There is an on-going need for disability mediation in the civil, commercial, workplace and family context, as there remains a significant number of disabled people that are excluded. Mediation of disability disputes is an increasingly common way of achieving swift consensus while avoiding lengthy and costly litigation. A trained, impartial mediator works with two parties to resolve any issues, which have arisen between them. Mediation of disability disputes can have immediate practical impacts which benefit both parties, and which inform a wider community.
Confidentiality and involvement
Dialogue is confidential, everyone is given equal time to present their point of view, and the mediator’s role is to facilitate open, honest discussion to effect an outcome satisfactory to both parties.
Mediation often mends broken relationships, whether in the workplace or between individuals and institutions.
Why disability mediation works
Effectively handled, disability mediation empowers both the party with the disability and the non-disabled person. The knowledge and understanding of disability held by the disability mediator facilitates everyone in achieving an informed, practical resolution. This is particularly the case when the mediator has personal experience of disability and its impacts. As a consequence they will understand the specific questions to ask, and how to ask them, to get the fullest understanding of any particular case.
Benefits of a mediator with experience of disability
Disability can often be an inflammatory topic of discussion and, however well meaning, the expression of uninformed opinions or use of inappropriate terminology can lead to breakdown in communication. A facilitator with experience of disability will be adept at providing both a legal and social context for these discussions, and have a thorough understanding of equality policy from all perspectives.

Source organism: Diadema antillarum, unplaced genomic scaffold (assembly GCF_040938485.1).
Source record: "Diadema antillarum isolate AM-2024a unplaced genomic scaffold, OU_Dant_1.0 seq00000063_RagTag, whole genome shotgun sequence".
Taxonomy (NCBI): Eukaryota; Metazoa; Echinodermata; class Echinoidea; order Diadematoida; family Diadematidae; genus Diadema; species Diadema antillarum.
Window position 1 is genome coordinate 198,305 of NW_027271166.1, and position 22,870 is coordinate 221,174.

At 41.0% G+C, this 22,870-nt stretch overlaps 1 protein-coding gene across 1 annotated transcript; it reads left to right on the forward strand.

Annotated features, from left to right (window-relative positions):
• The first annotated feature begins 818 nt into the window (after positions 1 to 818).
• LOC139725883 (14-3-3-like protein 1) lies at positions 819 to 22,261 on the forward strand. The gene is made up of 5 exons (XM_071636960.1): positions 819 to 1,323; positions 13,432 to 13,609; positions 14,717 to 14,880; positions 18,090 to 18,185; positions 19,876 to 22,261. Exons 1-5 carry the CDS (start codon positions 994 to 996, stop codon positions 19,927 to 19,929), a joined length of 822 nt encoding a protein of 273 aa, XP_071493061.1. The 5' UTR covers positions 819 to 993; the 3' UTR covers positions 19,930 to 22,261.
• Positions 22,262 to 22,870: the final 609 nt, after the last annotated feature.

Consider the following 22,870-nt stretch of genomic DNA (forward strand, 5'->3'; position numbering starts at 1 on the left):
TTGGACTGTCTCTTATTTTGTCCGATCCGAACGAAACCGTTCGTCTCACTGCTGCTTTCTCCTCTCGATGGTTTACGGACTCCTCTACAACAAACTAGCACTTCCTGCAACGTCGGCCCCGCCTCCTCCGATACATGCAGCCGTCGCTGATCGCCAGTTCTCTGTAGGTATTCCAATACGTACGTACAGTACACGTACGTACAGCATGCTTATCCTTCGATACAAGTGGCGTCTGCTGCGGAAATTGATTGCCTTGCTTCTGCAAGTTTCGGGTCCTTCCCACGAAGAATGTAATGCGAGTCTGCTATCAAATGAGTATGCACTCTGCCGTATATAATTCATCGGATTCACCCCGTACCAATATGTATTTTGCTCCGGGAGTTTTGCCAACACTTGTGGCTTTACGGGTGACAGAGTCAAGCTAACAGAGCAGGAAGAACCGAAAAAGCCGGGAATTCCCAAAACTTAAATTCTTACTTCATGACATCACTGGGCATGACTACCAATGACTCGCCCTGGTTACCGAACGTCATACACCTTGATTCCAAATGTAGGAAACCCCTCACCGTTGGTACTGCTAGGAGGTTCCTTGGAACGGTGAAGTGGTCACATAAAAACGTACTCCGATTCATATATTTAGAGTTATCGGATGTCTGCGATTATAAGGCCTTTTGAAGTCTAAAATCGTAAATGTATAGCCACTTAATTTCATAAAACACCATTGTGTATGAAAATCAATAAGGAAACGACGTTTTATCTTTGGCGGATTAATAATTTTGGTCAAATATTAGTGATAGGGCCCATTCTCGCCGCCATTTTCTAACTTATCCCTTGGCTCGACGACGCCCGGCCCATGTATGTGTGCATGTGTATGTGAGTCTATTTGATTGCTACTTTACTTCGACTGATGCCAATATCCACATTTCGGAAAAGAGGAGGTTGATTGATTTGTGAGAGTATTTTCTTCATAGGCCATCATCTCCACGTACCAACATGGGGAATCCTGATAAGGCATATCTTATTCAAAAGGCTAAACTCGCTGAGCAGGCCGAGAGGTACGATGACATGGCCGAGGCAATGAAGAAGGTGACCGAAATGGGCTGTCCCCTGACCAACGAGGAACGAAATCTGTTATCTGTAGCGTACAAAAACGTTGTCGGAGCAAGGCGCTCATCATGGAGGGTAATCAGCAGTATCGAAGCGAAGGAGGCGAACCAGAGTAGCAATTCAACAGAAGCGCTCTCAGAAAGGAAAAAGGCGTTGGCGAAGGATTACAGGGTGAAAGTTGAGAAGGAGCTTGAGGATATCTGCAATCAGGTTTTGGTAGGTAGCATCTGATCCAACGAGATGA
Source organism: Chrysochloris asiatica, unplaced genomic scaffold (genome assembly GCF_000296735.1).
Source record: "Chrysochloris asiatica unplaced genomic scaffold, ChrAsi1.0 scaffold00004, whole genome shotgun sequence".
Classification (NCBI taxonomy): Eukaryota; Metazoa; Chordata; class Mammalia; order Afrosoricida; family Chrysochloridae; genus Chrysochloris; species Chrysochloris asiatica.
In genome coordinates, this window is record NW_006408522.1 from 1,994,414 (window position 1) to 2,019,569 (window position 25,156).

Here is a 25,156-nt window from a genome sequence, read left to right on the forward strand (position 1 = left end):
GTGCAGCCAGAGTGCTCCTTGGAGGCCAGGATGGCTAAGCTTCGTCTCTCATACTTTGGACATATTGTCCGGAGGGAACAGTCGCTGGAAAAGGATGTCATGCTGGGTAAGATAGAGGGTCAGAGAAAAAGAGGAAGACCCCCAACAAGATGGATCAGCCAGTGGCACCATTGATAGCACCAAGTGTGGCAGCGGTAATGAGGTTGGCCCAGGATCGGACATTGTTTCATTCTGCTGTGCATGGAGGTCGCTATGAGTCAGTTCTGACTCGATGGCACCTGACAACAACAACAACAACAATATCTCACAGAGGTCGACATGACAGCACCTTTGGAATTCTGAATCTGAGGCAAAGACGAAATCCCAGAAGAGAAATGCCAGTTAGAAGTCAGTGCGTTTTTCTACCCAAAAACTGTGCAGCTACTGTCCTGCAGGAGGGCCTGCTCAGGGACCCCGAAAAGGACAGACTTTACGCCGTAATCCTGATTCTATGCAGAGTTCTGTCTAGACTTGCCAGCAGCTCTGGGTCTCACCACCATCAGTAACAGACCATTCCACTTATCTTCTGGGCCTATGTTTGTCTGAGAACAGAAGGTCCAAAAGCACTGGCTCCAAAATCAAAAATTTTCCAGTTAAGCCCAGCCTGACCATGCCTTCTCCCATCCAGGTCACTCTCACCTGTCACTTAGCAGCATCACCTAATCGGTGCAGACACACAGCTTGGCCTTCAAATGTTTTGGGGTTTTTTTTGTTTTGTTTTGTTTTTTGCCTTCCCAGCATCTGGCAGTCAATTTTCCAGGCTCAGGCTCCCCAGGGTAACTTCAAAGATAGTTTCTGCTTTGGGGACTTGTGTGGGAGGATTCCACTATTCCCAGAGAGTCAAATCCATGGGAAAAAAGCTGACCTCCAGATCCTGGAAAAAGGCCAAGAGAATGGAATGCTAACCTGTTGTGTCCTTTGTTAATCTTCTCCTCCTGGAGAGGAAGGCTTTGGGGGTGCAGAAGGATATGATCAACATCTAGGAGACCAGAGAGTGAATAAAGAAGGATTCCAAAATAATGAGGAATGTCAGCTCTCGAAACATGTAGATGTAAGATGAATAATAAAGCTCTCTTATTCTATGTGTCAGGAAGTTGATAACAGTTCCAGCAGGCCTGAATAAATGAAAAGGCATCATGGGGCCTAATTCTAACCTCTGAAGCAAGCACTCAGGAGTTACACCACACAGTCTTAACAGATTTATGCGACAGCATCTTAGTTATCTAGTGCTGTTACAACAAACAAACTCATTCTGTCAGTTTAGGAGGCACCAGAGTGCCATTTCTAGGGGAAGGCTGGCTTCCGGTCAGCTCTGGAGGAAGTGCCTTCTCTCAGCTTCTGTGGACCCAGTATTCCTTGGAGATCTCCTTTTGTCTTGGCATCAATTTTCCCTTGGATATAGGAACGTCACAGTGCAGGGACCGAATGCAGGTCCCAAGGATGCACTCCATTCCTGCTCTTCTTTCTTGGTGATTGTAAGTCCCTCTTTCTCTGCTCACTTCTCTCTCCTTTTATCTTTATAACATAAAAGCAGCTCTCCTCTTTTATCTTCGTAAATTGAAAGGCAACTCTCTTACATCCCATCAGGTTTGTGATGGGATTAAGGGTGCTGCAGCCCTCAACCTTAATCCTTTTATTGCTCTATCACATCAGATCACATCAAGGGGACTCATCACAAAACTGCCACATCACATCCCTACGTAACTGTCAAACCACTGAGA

Just as importantly, they will have an understanding of many of the day-to-day practicalities of living with a disability. They will be able to elicit insights, which a participant with a disability may not feel comfortable expressing independently, and which a non-disabled participant may not have considered. This allows for the very best kind of mediation: open, informed and focused discussion to find common ground and agreement.
An example of disability dispute resolution
I recently mediated a dispute between an individual service user and a sports facility, which had been on-going for a decade. The parties involved reached an effective resolution within the course of a single afternoon.
The service user had felt that over that period of time the sports club had neither understood her disability needs, nor made reasonable adjustment to their facility to enable her to make full use of it. The sports facility, on the other hand, felt that the individual had not been prepared to show any flexibility in how and when she was prepared to use their facility.
There had been several attempts at mediation, conducted through mediators with no specialist knowledge of disability. Each of these attempts had failed. This attempt at dispute resolution represented a final mediation before the matter was to be escalated to litigation, at potentially significant cost to both parties.
With the help of a professional mediator with significant experience of disability mediation and personal experience of disability, it took less than three hours for the parties to achieve a resolution to a dispute, which had stretched over ten years.
The understanding each party gained as a result of mediation not only allowed for closure, but also for a new beginning. The two parties continue to have a respectful working relationship to this day.
First published by the New Jersey Law Journal, July 31, 2000Introduction The New Jersey Supreme Court, which defines and regulates legal practice in our state, has repeatedly determined (including through...By Hanan Isaacs
Andrew Schepard talks about custody disputes and the process of deciding what the best interests of the child are. He feels this decision should be determined by the parents, not...By Andrew Schepard